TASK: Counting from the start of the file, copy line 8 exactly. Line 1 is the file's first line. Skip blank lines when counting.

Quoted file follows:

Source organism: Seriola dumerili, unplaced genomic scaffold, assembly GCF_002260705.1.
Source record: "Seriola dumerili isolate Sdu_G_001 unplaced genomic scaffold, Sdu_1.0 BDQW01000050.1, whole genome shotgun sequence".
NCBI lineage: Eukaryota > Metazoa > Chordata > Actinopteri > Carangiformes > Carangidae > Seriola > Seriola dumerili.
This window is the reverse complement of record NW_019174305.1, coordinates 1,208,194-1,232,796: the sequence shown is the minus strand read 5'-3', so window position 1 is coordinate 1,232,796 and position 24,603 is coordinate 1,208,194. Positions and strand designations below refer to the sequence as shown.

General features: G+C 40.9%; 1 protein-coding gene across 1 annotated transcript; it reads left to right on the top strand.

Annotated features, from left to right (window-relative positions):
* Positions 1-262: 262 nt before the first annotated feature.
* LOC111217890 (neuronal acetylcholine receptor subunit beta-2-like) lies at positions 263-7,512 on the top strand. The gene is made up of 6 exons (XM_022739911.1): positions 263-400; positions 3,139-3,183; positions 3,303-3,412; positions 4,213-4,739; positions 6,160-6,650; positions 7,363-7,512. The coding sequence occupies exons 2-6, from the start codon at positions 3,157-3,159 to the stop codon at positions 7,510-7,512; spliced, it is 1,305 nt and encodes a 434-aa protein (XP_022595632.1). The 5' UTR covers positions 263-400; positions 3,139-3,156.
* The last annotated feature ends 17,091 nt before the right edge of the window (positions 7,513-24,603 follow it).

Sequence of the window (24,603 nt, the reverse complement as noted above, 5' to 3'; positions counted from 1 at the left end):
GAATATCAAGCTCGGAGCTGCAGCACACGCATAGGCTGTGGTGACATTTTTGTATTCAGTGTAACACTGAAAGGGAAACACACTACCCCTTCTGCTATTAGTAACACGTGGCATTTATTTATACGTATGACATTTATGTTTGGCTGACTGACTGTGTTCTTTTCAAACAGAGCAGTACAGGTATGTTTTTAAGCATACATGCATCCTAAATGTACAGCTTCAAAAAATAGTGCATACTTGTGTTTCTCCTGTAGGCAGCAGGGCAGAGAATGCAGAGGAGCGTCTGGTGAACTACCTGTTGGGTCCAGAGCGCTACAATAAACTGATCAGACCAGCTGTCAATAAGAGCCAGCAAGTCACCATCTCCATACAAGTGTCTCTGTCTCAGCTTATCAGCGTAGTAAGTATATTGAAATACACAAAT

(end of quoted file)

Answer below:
* LOC111217890 (neuronal acetylcholine receptor subunit beta-2-like) lies at positions 263-7,512 on the top strand. The gene is made up of 6 exons (XM_022739911.1): positions 263-400; positions 3,139-3,183; positions 3,303-3,412; positions 4,213-4,739; positions 6,160-6,650; positions 7,363-7,512. The coding sequence occupies exons 2-6, from the start codon at positions 3,157-3,159 to the stop codon at positions 7,510-7,512; spliced, it is 1,305 nt and encodes a 434-aa protein (XP_022595632.1). The 5' UTR covers positions 263-400; positions 3,139-3,156.